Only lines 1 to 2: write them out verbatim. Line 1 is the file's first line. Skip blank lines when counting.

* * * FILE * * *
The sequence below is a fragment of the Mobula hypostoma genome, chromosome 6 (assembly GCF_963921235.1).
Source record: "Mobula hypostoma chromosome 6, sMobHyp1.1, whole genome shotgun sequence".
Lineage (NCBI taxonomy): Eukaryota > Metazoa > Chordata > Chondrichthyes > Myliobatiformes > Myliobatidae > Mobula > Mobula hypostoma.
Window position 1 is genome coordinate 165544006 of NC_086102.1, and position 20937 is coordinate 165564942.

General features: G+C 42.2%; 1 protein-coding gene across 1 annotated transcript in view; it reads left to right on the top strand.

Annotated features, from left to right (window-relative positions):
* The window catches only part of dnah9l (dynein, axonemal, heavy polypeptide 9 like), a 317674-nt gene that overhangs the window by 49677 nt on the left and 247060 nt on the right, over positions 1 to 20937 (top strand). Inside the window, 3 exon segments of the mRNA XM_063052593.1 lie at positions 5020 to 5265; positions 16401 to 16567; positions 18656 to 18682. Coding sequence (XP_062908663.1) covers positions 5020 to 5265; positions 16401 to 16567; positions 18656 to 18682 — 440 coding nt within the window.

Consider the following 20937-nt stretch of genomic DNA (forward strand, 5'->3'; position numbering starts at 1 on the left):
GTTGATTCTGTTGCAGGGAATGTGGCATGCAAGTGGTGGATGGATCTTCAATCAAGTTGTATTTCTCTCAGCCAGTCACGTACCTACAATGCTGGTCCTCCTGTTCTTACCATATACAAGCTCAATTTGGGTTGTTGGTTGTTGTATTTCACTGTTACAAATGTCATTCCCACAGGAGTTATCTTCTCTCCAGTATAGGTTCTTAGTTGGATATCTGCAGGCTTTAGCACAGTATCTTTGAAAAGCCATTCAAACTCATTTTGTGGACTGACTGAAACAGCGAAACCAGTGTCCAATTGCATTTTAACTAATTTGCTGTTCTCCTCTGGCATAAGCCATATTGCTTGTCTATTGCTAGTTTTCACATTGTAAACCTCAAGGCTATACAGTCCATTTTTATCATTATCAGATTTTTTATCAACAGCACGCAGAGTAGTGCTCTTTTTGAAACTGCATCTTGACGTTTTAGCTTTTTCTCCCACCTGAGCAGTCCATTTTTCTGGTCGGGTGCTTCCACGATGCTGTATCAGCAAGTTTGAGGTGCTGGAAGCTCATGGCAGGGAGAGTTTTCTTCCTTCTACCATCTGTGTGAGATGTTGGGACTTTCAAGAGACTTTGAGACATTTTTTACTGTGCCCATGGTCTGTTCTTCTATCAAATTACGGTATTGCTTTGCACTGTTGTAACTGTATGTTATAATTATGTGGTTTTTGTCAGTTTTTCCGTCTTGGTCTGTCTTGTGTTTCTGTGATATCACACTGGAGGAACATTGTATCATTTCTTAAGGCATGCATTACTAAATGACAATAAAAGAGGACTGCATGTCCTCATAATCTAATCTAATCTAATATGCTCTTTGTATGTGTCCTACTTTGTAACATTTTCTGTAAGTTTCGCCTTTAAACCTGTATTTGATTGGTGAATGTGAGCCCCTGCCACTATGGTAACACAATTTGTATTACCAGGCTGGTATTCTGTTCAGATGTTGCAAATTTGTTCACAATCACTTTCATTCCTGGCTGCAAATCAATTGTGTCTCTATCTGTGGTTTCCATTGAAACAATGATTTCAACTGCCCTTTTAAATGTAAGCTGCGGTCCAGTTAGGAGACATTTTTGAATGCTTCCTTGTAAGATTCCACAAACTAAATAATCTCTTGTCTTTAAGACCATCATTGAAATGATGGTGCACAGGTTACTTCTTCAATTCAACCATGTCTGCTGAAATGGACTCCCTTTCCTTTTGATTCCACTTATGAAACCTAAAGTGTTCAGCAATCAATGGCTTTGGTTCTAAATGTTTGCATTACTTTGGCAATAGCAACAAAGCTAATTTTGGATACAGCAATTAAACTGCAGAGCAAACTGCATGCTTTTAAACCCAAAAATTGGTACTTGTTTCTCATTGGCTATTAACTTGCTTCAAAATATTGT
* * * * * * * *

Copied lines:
The sequence below is a fragment of the Mobula hypostoma genome, chromosome 6 (assembly GCF_963921235.1).
Source record: "Mobula hypostoma chromosome 6, sMobHyp1.1, whole genome shotgun sequence".